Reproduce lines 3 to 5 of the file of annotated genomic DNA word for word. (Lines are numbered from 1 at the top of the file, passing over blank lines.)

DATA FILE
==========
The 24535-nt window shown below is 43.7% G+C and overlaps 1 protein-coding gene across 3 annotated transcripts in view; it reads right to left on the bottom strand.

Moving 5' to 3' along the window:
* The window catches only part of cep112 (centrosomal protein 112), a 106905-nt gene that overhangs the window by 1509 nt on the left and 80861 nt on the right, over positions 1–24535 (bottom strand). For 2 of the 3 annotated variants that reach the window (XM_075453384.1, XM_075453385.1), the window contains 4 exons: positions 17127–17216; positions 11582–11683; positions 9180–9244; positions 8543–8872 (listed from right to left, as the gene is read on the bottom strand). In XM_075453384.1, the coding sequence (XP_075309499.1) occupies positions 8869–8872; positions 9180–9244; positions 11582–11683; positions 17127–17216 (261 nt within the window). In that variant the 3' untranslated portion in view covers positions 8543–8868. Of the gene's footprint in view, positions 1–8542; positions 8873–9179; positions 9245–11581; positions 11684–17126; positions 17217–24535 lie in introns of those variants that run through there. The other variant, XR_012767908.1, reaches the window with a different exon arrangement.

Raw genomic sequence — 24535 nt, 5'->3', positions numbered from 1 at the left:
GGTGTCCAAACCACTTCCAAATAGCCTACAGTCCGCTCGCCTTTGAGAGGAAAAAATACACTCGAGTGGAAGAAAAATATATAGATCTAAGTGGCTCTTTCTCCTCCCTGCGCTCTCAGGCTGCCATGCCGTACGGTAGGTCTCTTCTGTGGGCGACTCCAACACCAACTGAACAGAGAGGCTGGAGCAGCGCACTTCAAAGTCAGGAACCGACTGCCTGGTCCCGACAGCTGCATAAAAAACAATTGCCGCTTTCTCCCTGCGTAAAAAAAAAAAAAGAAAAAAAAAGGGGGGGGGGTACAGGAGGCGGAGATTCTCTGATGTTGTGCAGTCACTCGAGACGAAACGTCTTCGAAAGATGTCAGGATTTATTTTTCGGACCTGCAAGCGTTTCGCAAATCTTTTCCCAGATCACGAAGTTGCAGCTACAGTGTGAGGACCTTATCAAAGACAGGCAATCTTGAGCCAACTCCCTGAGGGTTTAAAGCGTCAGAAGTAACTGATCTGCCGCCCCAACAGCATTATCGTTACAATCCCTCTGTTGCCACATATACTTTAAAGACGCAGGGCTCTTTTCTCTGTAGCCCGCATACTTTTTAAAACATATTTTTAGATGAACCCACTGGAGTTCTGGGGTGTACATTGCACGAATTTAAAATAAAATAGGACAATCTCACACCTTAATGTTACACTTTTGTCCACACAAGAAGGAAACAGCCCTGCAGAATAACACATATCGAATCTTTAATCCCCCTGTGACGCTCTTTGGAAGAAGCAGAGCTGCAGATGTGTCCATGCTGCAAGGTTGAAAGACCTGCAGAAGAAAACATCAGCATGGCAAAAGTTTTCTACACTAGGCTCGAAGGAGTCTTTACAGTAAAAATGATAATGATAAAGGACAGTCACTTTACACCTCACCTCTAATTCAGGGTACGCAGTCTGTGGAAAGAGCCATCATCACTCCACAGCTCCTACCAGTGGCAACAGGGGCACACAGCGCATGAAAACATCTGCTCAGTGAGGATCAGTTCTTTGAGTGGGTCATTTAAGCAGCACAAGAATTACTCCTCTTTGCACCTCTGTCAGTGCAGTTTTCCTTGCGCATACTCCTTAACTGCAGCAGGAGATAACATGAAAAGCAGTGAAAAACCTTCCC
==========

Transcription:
* The window catches only part of cep112 (centrosomal protein 112), a 106905-nt gene that overhangs the window by 1509 nt on the left and 80861 nt on the right, over positions 1–24535 (bottom strand). For 2 of the 3 annotated variants that reach the window (XM_075453384.1, XM_075453385.1), the window contains 4 exons: positions 17127–17216; positions 11582–11683; positions 9180–9244; positions 8543–8872 (listed from right to left, as the gene is read on the bottom strand). In XM_075453384.1, the coding sequence (XP_075309499.1) occupies positions 8869–8872; positions 9180–9244; positions 11582–11683; positions 17127–17216 (261 nt within the window). In that variant the 3' untranslated portion in view covers positions 8543–8868. Of the gene's footprint in view, positions 1–8542; positions 8873–9179; positions 9245–11581; positions 11684–17126; positions 17217–24535 lie in introns of those variants that run through there. The other variant, XR_012767908.1, reaches the window with a different exon arrangement.

Raw genomic sequence — 24535 nt, 5'->3', positions numbered from 1 at the left:
GGTGTCCAAACCACTTCCAAATAGCCTACAGTCCGCTCGCCTTTGAGAGGAAAAAATACACTCGAGTGGAAGAAAAATATATAGATCTAAGTGGCTCTTTCTCCTCCCTGCGCTCTCAGGCTGCCATGCCGTACGGTAGGTCTCTTCTGTGGGCGACTCCAACACCAACTGAACAGAGAGGCTGGAGCAGCGCACTTCAAAGTCAGGAACCGACTGCCTGGTCCCGACAGCTGCATAAAAAACAATTGCCGCTTTCTCCCTGCGTAAAAAAAAAAAAAGAAAAAAAAAGGGGGGGGGGTACAGGAGGCGGAGATTCTCTGATGTTGTGCAGTCACTCGAGACGAAACGTCTTCGAAAGATGTCAGGATTTATTTTTCGGACCTGCAAGCGTTTCGCAAATCTTTTCCCAGATCACGAAGTTGCAGCTACAGTGTGAGGACCTTATCAAAGACAGGCAATCTTGAGCCAACTCCCTGAGGGTTTAAAGCGTCAGAAGTAACTGATCTGCCGCCCCAACAGCATTATCGTTACAATCCCTCTGTTGCCACATATACTTTAAAGACGCAGGGCTCTTTTCTCTGTAGCCCGCATACTTTTTAAAACATATTTTTAGATGAACCCACTGGAGTTCTGGGGTGTACATTGCACGAATTTAAAATAAAATAGGACAATCTCACACCTTAATGTTACACTTTTGTCCACACAAGAAGGAAACAGCCCTGCAGAATAACACATATCGAATCTTTAATCCCCCTGTGACGCTCTTTGGAAGAAGCAGAGCTGCAGATGTGTCCATGCTGCAAGGTTGAAAGACCTGCAGAAGAAAACATCAGCATGGCAAAAGTTTTCTACACTAGGCTCGAAGGAGTCTTTACAGTAAAAATGATAATGATAAAGGACAGTCACTTTACACCTCACCTCTAATTCAGGGTACGCAGTCTGTGGAAAGAGCCATCATCACTCCACAGCTCCTACCAGTGGCAACAGGGGCACACAGCGCATGAAAACATCTGCTCAGTGAGGATCAGTTCTTTGAGTGGGTCATTTAAGCAGCACAAGAATTACTCCTCTTTGCACCTCTGTCAGTGCAGTTTTCCTTGCGCATACTCCTTAACTGCAGCAGGAGATAACATGAAAAGCAGTGAAAAACCTTCCC